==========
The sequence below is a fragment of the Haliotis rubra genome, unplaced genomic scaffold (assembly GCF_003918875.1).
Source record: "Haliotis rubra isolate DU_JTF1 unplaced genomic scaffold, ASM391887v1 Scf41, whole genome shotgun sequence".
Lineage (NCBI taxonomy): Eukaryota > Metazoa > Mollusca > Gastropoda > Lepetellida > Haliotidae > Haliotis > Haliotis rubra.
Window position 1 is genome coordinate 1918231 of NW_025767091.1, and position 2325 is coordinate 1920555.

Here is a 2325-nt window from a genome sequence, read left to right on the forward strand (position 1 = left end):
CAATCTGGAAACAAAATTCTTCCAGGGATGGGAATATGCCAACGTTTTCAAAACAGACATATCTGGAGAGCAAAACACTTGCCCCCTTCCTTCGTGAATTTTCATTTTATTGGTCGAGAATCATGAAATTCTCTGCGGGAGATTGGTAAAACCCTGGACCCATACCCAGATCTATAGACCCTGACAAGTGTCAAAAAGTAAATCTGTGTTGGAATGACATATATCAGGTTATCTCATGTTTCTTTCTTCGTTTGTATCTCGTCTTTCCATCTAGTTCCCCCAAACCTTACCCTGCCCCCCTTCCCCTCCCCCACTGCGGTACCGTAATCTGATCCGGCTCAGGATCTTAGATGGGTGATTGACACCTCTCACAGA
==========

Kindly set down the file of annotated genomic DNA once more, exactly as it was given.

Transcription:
The sequence below is a fragment of the Haliotis rubra genome, unplaced genomic scaffold (assembly GCF_003918875.1).
Source record: "Haliotis rubra isolate DU_JTF1 unplaced genomic scaffold, ASM391887v1 Scf41, whole genome shotgun sequence".
Lineage (NCBI taxonomy): Eukaryota > Metazoa > Mollusca > Gastropoda > Lepetellida > Haliotidae > Haliotis > Haliotis rubra.
Window position 1 is genome coordinate 1918231 of NW_025767091.1, and position 2325 is coordinate 1920555.

Here is a 2325-nt window from a genome sequence, read left to right on the forward strand (position 1 = left end):
CAATCTGGAAACAAAATTCTTCCAGGGATGGGAATATGCCAACGTTTTCAAAACAGACATATCTGGAGAGCAAAACACTTGCCCCCTTCCTTCGTGAATTTTCATTTTATTGGTCGAGAATCATGAAATTCTCTGCGGGAGATTGGTAAAACCCTGGACCCATACCCAGATCTATAGACCCTGACAAGTGTCAAAAAGTAAATCTGTGTTGGAATGACATATATCAGGTTATCTCATGTTTCTTTCTTCGTTTGTATCTCGTCTTTCCATCTAGTTCCCCCAAACCTTACCCTGCCCCCCTTCCCCTCCCCCACTGCGGTACCGTAATCTGATCCGGCTCAGGATCTTAGATGGGTGATTGACACCTCTCACAGA